François Noël Babeuf, who was later called “Gracchus” Babeuf, was born in Saint-Quentin, sub-prefecture of the current department of Aisne, on November 23, 1760, in conditions of great poverty. Nothing extraordinary or abnormal, especially in small provincial towns.
He did not occupy any leading role in the Revolution. Neither minister, nor deputy, not even substitute for any national assembly, nor mayor, nor soldier. His most famous newspaper, the People’s Tribune, with irregular publication, saw 40 issues between the Journal of Freedom of the Press, its first title in September 1794, and number 43 of April 24, 1796. Its maximum circulation is supposed to be 2000 copies for several hundred subscribers, it is not much. Note that if the form and composition were uncertain, the journalistic style was essential. Babeuf is undoubtedly one of the great feathers of the time by its power, its inventiveness and its verve. He dynamites journalism (a bit like Hébert), literally boxes the reader, transmits his fever and anger to him.
His functions were rare and poor: administrator of the district of Montdidier in 1792, employed in the subsistence of Paris in 1793. It must be recognized that his frequent stays in prison did not help a public career. We read here and there that he was a thinker or a philosopher. Certainly he read and wrote considerably. If the continuity with his thought before the Revolution, which did not generally go beyond a personal framework, is remarkable, Babeuf entered history not as a thinker but as a politician, an activist, an activist, whatever the term. . As the organizer of the conspiracy for Equality. Babeuf did not think like the Bible “At the beginning, was the Word” but like Goethe “In the beginning, was the action”.
In July 1789, he wrote to his wife: “It is said loudly that we no longer want nobles, no titles of lordship, no castles, no high clergy, etc. We are right a hundred times over, and I readily agree with all these changes; I am even quite prepared to give a good nudge to operate on the one who has to overturn my pot; the egoists will tax me with madness, no matter what. “ Because Babeuf was at that time a specialist in feudal law and personally interested in the old system. He resolutely turns his back on her.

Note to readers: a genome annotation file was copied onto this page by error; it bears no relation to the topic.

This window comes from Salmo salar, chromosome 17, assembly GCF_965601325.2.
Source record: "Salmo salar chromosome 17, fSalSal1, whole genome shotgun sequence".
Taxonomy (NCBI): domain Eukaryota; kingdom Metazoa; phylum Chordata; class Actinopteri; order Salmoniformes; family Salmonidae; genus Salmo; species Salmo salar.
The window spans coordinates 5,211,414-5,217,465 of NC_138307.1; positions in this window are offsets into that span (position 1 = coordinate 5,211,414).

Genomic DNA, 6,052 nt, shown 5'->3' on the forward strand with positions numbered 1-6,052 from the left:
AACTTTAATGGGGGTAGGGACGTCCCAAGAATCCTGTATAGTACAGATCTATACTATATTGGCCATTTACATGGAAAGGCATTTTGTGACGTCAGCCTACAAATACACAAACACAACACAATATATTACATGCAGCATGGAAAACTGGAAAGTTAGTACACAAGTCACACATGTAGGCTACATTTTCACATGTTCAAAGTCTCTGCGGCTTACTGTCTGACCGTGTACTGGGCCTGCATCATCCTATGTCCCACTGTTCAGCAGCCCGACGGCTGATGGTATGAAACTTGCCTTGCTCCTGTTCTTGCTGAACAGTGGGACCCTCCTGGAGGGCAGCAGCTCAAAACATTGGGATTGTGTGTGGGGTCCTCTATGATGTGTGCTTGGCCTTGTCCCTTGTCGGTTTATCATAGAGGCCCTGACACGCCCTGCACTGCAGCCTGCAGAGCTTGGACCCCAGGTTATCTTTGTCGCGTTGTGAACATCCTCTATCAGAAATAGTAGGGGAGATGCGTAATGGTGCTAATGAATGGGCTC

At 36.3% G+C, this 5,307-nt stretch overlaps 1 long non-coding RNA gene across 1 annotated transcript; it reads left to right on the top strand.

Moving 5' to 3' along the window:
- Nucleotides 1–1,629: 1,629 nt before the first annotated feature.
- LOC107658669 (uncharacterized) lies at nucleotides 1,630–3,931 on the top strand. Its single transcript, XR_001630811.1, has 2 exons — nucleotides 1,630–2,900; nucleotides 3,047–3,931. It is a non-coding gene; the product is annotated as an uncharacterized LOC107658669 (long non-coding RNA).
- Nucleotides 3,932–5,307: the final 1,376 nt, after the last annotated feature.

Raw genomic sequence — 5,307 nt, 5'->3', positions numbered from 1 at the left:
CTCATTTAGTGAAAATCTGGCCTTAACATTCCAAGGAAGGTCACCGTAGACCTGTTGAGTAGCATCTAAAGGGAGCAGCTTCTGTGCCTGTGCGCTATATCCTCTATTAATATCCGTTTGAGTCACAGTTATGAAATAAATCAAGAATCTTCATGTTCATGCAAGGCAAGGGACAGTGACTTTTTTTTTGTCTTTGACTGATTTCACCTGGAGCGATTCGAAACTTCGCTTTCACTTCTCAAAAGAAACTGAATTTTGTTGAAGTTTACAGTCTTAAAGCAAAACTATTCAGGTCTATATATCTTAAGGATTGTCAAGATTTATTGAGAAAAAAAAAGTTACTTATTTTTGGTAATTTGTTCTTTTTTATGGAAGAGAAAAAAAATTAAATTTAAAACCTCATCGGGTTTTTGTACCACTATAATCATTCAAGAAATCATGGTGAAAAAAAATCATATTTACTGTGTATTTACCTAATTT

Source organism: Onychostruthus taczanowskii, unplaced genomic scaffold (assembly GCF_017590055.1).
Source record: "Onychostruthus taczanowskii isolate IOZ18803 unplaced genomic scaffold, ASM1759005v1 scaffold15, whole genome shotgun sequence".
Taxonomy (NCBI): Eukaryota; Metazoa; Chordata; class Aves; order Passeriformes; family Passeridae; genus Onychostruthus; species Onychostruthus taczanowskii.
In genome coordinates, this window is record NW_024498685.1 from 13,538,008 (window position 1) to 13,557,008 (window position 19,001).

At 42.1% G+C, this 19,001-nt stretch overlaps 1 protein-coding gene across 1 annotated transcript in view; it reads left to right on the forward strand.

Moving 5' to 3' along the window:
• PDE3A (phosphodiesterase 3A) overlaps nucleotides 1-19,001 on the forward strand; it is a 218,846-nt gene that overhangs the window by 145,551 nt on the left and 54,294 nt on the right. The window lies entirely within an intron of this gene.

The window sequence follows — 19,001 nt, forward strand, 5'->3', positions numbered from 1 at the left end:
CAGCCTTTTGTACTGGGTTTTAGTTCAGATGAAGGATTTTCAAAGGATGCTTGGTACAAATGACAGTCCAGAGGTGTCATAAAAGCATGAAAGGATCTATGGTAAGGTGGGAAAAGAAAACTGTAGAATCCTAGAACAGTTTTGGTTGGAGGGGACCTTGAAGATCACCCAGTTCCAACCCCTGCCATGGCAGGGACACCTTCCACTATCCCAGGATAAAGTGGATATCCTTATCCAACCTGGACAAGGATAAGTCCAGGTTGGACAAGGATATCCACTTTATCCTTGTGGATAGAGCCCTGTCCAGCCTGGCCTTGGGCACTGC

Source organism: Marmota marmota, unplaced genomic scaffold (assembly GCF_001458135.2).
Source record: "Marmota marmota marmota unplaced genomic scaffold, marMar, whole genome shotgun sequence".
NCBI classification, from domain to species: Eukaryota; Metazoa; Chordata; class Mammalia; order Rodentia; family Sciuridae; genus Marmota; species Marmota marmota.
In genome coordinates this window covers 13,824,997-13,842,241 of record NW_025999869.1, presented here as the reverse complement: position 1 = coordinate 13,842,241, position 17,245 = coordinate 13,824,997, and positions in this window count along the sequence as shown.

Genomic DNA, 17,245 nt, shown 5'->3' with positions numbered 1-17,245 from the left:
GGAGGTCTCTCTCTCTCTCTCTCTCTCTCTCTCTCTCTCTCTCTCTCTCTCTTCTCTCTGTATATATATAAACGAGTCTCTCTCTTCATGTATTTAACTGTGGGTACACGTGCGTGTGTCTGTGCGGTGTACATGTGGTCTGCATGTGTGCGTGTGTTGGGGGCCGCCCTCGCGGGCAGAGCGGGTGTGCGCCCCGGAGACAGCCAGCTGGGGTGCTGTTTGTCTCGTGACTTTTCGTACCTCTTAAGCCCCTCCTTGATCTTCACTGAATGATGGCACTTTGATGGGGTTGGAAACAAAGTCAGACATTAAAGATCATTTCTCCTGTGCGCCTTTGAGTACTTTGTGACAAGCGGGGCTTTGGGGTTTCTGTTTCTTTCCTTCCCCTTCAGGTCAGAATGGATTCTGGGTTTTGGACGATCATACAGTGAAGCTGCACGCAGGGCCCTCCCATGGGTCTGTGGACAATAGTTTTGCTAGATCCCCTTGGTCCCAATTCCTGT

Let us be clear: part of Babeuf’s popularity also comes from his personal destiny, his guillotined death, his deep humanity, not to say his sensitivity. Sometimes, we even invented: his son would have sought, pursued and killed in a duel the traitor Grisel … As if reality were not enough: Buonarotti took more than thirty years, despite exiles and prisons, to write the book which is not just a pious homage to his comrade and to their common endeavor.
Why, then, is Babeuf the only character of the French Revolution that the black book of communism mentions, and twice? Crown of laurels for some, crown of thorns for others, but it is always the same man that we want to single out. It therefore deserves a certain interest.
Because, to study “Babeuf after Babeuf”, to use the fine phrase of the Amiens conference in 1989, makes sense because there was a Babeuf stricto sensu. We mention two important but secondary elements regarding its place in history. The first, it brings together the supporters of absolute equality (or, if one prefers, of the abolition of private property), what Marx called a ” left “, a “Meeting of men who profess the same political doctrine”, said Benjamin Constant. It also draws on the experience of the revolutionary government of Robespierre and Saint-Just to sketch the outlines of the provisional revolutionary dictatorship. But, I would tend to think that in the context of a short presentation, it would miss the point.
The Revolution affirmed – and much more than affirmed – equality of rights. This is his brand. Indelible. All counter-revolutionaries willfully forget this question. “Babeuf went further by presenting the abolition of ownership of the means of production and the creation of a communist democracy as the only ones capable of fully achieving equal rights”, said Georges Lefebvre. Once again, we must bow to the precision and depth of vision of the great historian, unjustly forgotten.